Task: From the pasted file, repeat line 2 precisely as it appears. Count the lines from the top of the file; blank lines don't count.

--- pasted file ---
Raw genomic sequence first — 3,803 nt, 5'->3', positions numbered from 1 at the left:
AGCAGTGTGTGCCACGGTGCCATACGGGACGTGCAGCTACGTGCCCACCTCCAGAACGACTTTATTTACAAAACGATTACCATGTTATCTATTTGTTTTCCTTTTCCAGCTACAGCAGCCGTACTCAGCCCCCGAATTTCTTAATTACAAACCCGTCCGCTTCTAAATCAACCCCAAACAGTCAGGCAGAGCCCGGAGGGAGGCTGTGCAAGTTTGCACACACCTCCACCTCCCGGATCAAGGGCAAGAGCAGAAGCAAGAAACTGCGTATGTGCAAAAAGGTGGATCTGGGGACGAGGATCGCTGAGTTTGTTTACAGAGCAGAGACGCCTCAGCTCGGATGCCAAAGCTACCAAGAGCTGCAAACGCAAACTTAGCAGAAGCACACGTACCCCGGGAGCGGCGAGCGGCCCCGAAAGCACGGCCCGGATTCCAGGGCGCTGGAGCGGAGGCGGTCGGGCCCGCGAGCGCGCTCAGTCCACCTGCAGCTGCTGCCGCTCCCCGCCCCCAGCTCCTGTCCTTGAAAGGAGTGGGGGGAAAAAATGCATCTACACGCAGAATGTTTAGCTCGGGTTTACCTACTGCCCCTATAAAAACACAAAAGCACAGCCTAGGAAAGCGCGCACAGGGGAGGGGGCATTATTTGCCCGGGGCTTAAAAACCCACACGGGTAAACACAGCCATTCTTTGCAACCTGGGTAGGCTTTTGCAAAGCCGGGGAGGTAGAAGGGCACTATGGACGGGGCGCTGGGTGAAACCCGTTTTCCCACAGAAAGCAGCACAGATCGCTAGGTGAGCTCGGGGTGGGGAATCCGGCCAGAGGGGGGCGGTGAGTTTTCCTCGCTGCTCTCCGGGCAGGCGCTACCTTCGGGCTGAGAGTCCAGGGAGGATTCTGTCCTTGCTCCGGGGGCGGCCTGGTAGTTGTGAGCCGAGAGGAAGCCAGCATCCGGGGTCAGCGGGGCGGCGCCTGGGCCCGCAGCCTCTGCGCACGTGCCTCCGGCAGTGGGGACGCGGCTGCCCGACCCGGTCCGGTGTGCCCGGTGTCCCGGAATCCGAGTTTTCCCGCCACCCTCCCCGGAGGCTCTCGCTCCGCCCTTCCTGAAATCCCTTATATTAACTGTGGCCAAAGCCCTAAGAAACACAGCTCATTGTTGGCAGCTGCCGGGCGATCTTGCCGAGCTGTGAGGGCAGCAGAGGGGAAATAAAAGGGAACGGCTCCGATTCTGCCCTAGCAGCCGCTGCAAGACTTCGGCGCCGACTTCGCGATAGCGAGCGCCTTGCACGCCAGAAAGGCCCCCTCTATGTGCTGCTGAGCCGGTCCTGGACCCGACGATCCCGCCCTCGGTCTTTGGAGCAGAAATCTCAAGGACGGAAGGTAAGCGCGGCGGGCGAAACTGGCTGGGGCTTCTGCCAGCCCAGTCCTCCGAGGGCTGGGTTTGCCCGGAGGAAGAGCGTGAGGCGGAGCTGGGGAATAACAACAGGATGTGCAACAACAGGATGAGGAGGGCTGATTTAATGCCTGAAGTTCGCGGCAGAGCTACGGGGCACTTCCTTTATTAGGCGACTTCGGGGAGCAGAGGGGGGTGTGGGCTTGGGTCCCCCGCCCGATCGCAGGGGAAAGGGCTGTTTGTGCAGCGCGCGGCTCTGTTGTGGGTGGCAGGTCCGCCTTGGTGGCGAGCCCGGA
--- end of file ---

AGCAGTGTGTGCCACGGTGCCATACGGGACGTGCAGCTACGTGCCCACCTCCAGAACGACTTTATTTACAAAACGATTACCATGTTATCTATTTGTTTTCCTTTTCCAGCTACAGCAGCCGTACTCAGCCCCCGAATTTCTTAATTACAAACCCGTCCGCTTCTAAATCAACCCCAAACAGTCAGGCAGAGCCCGGAGGGAGGCTGTGCAAGTTTGCACACACCTCCACCTCCCGGATCAAGGGCAAGAGCAGAAGCAAGAAACTGCGTATGTGCAAAAAGGTGGATCTGGGGACGAGGATCGCTGAGTTTGTTTACAGAGCAGAGACGCCTCAGCTCGGATGCCAAAGCTACCAAGAGCTGCAAACGCAAACTTAGCAGAAGCACACGTACCCCGGGAGCGGCGAGCGGCCCCGAAAGCACGGCCCGGATTCCAGGGCGCTGGAGCGGAGGCGGTCGGGCCCGCGAGCGCGCTCAGTCCACCTGCAGCTGCTGCCGCTCCCCGCCCCCAGCTCCTGTCCTTGAAAGGAGTGGGGGGAAAAAATGCATCTACACGCAGAATGTTTAGCTCGGGTTTACCTACTGCCCCTATAAAAACACAAAAGCACAGCCTAGGAAAGCGCGCACAGGGGAGGGGGCATTATTTGCCCGGGGCTTAAAAACCCACACGGGTAAACACAGCCATTCTTTGCAACCTGGGTAGGCTTTTGCAAAGCCGGGGAGGTAGAAGGGCACTATGGACGGGGCGCTGGGTGAAACCCGTTTTCCCACAGAAAGCAGCACAGATCGCTAGGTGAGCTCGGGGTGGGGAATCCGGCCAGAGGGGGGCGGTGAGTTTTCCTCGCTGCTCTCCGGGCAGGCGCTACCTTCGGGCTGAGAGTCCAGGGAGGATTCTGTCCTTGCTCCGGGGGCGGCCTGGTAGTTGTGAGCCGAGAGGAAGCCAGCATCCGGGGTCAGCGGGGCGGCGCCTGGGCCCGCAGCCTCTGCGCACGTGCCTCCGGCAGTGGGGACGCGGCTGCCCGACCCGGTCCGGTGTGCCCGGTGTCCCGGAATCCGAGTTTTCCCGCCACCCTCCCCGGAGGCTCTCGCTCCGCCCTTCCTGAAATCCCTTATATTAACTGTGGCCAAAGCCCTAAGAAACACAGCTCATTGTTGGCAGCTGCCGGGCGATCTTGCCGAGCTGTGAGGGCAGCAGAGGGGAAATAAAAGGGAACGGCTCCGATTCTGCCCTAGCAGCCGCTGCAAGACTTCGGCGCCGACTTCGCGATAGCGAGCGCCTTGCACGCCAGAAAGGCCCCCTCTATGTGCTGCTGAGCCGGTCCTGGACCCGACGATCCCGCCCTCGGTCTTTGGAGCAGAAATCTCAAGGACGGAAGGTAAGCGCGGCGGGCGAAACTGGCTGGGGCTTCTGCCAGCCCAGTCCTCCGAGGGCTGGGTTTGCCCGGAGGAAGAGCGTGAGGCGGAGCTGGGGAATAACAACAGGATGTGCAACAACAGGATGAGGAGGGCTGATTTAATGCCTGAAGTTCGCGGCAGAGCTACGGGGCACTTCCTTTATTAGGCGACTTCGGGGAGCAGAGGGGGGTGTGGGCTTGGGTCCCCCGCCCGATCGCAGGGGAAAGGGCTGTTTGTGCAGCGCGCGGCTCTGTTGTGGGTGGCAGGTCCGCCTTGGTGGCGAGCCCGGA